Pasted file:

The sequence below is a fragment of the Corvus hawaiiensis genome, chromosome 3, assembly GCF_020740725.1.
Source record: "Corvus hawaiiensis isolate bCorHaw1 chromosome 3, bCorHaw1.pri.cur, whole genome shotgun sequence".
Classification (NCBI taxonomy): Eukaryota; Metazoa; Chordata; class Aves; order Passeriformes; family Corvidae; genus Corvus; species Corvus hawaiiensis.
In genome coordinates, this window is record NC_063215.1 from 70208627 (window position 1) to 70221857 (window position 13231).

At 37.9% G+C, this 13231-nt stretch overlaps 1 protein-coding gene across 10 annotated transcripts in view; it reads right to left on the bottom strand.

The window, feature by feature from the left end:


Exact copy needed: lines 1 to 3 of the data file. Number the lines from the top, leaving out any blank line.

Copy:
The sequence below is a fragment of the Corvus hawaiiensis genome, chromosome 3, assembly GCF_020740725.1.
Source record: "Corvus hawaiiensis isolate bCorHaw1 chromosome 3, bCorHaw1.pri.cur, whole genome shotgun sequence".
Classification (NCBI taxonomy): Eukaryota; Metazoa; Chordata; class Aves; order Passeriformes; family Corvidae; genus Corvus; species Corvus hawaiiensis.